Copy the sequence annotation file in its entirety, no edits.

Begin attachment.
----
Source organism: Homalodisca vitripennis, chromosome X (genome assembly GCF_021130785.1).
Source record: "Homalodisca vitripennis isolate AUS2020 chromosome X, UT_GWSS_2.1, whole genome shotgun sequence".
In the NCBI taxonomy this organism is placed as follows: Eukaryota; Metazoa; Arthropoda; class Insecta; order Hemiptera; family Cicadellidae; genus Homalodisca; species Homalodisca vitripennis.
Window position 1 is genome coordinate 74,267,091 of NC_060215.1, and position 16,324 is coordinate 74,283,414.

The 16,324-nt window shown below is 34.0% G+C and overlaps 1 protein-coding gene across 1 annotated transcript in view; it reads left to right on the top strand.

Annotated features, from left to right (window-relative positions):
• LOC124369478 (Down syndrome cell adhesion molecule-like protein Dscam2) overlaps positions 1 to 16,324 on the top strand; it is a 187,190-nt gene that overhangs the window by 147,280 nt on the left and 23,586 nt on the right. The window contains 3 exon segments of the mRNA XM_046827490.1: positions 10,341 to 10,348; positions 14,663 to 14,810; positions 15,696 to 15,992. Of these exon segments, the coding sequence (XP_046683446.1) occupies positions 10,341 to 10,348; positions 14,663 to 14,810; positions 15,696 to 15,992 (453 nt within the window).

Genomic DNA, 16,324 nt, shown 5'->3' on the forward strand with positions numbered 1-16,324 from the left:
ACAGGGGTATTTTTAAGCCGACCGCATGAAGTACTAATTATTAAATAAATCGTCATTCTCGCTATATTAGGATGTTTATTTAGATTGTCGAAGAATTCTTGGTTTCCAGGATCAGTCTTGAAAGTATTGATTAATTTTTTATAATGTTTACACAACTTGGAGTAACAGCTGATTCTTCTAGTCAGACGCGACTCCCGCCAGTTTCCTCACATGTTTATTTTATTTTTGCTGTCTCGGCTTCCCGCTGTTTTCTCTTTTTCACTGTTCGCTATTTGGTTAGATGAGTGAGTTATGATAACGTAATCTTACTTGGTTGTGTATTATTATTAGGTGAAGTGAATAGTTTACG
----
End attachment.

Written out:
Source organism: Homalodisca vitripennis, chromosome X (genome assembly GCF_021130785.1).
Source record: "Homalodisca vitripennis isolate AUS2020 chromosome X, UT_GWSS_2.1, whole genome shotgun sequence".
In the NCBI taxonomy this organism is placed as follows: Eukaryota; Metazoa; Arthropoda; class Insecta; order Hemiptera; family Cicadellidae; genus Homalodisca; species Homalodisca vitripennis.
Window position 1 is genome coordinate 74,267,091 of NC_060215.1, and position 16,324 is coordinate 74,283,414.

The 16,324-nt window shown below is 34.0% G+C and overlaps 1 protein-coding gene across 1 annotated transcript in view; it reads left to right on the top strand.

Annotated features, from left to right (window-relative positions):
• LOC124369478 (Down syndrome cell adhesion molecule-like protein Dscam2) overlaps positions 1 to 16,324 on the top strand; it is a 187,190-nt gene that overhangs the window by 147,280 nt on the left and 23,586 nt on the right. The window contains 3 exon segments of the mRNA XM_046827490.1: positions 10,341 to 10,348; positions 14,663 to 14,810; positions 15,696 to 15,992. Of these exon segments, the coding sequence (XP_046683446.1) occupies positions 10,341 to 10,348; positions 14,663 to 14,810; positions 15,696 to 15,992 (453 nt within the window).

Genomic DNA, 16,324 nt, shown 5'->3' on the forward strand with positions numbered 1-16,324 from the left:
ACAGGGGTATTTTTAAGCCGACCGCATGAAGTACTAATTATTAAATAAATCGTCATTCTCGCTATATTAGGATGTTTATTTAGATTGTCGAAGAATTCTTGGTTTCCAGGATCAGTCTTGAAAGTATTGATTAATTTTTTATAATGTTTACACAACTTGGAGTAACAGCTGATTCTTCTAGTCAGACGCGACTCCCGCCAGTTTCCTCACATGTTTATTTTATTTTTGCTGTCTCGGCTTCCCGCTGTTTTCTCTTTTTCACTGTTCGCTATTTGGTTAGATGAGTGAGTTATGATAACGTAATCTTACTTGGTTGTGTATTATTATTAGGTGAAGTGAATAGTTTACG